With writing, the rejection comes months after I did the work, after I’ve already moved onto another project that I’m excited about. I just pop the story in the mail and send it off to someone new. Eventually, it will sell if I’m patient enough.

There’s always another chance to sell a story. And I only have to do the work once.

This is why I say rejections don’t matter in fiction. Of course, I’d rather sell the story but the important thing, the thing I learned from theater is to put all my effort into performing the audition — which in writing is the story — and not worry about the results of the casting.  The performance of the audition is in my control. The casting isn’t.

The writing is in my control. The editor’s choice, isn’t.

You see why rejections for fiction make me laugh?

Just don’t wish me luck for an audition. It will make me think about landing the part. It will make me hope. I can’t afford that.

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21 thoughts on “Why rejections make me laugh. Auditions are good prep.”

  1. Those are AMAZING horse puppets. Strange and beautiful and simultaneously alien and very horselike. Wow.

    I couldn’t quite tell from the trailer: are they rod puppets or something else?

      1. So is there someone inside the armature then, as well as the puppeteers alongside? (I just watched the trailer again and I still can’t tell.)

  2. That looks like an awesome opportunity! I hope handling the puppets is an exceedingly cool experience.

    So….will this be a packed schedule lightning strike on NYC?

    1. It should be a blast.

      No, I’m actually there until the 25th but am not quite sure what my schedule is. I was going to drop you and Jenn a line when I had a better idea. I know the date range for the first round of auditions but not when my slot is yet.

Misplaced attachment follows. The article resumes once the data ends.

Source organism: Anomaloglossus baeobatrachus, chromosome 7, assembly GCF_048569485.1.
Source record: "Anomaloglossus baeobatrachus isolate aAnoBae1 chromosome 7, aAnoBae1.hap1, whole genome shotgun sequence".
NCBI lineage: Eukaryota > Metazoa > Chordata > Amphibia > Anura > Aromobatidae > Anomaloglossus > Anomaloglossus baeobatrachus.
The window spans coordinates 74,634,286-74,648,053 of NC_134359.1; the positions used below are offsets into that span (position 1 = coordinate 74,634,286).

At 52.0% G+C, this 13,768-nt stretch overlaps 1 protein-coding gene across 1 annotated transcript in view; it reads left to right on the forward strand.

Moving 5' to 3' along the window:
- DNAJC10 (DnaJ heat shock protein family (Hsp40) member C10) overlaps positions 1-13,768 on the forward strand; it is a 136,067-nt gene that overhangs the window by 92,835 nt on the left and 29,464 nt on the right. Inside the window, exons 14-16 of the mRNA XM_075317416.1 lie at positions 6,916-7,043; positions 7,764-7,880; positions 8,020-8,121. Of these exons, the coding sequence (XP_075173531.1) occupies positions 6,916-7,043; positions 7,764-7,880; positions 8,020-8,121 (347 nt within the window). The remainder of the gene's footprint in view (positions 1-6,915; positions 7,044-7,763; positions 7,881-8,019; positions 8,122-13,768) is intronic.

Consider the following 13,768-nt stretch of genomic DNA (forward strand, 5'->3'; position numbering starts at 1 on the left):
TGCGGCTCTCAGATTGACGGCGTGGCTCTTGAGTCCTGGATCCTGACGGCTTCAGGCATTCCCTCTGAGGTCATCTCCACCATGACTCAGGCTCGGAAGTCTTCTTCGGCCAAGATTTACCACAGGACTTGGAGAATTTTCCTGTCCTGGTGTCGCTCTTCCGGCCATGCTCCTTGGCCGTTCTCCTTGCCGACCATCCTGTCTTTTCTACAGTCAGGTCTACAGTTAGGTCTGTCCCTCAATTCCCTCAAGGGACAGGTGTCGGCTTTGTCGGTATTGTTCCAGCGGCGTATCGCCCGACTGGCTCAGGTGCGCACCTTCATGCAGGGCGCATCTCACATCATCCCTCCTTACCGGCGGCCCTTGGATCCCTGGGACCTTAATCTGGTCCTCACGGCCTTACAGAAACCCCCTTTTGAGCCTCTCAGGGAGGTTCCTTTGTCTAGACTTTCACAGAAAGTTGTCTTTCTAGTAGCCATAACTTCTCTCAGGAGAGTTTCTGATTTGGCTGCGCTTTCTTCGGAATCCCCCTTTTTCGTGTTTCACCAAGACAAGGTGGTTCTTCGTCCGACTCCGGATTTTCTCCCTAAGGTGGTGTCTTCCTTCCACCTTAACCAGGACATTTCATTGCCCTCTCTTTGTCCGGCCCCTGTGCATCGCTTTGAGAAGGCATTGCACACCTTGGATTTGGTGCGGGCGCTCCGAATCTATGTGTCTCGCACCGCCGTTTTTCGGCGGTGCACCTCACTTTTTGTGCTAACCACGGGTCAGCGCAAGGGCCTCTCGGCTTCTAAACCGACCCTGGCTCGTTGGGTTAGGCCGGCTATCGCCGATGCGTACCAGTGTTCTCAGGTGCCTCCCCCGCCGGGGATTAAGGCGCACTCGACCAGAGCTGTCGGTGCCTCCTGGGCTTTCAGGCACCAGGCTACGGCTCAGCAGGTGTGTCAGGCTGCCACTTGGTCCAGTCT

3. I’ve been seeing discussion of this show around and it looks so amazingly beautiful and cool.

    1. When you consider that there are three people working in concert it begins to get even more amazing. It is truly beautiful work and everyone who has seen the show talks about how heartbreaking it is.

  4. The fact that you made it so far in getting into one of my most favourite Broadway shows ever just makes me insanely happy. Actually, I’m glad you didn’t get in, because then you would just be too cool and I would be embarrassingly worshipful.

    That show looks awesome! What a cool use of puppetry. I think watching real horses will definitely help. 🙂

    1. Truly, if I’d landed Avenue Q I probably wouldn’t be a writer now. Weird how things work out, eh? This is probably more satisfying in the long run, but the other still twinges.

  5. Oh, I’ve definitely been to auditions with the “cool, I get to play with the puppet” attitude. It’s like going to E3 standing in line to try the new Wii for just a few minutes.

    Channel your inner My Little Pony, Mary.

      1. Did someone say sparkles? The Disney princess can deliver! *summons a Fairy Godmother to pixiedust you thoroughly*

  6. Those movements are astonishing. The big ones are impressive enough, but what gets me are the small neck/head movements, which are spot-on. I can’t even define why.

    1. In one of the videos they talk about not anthropomorphizing the horses. That they have to consciously not listen to words or stage directions but instead react to tone and body language. I think that’s some of it.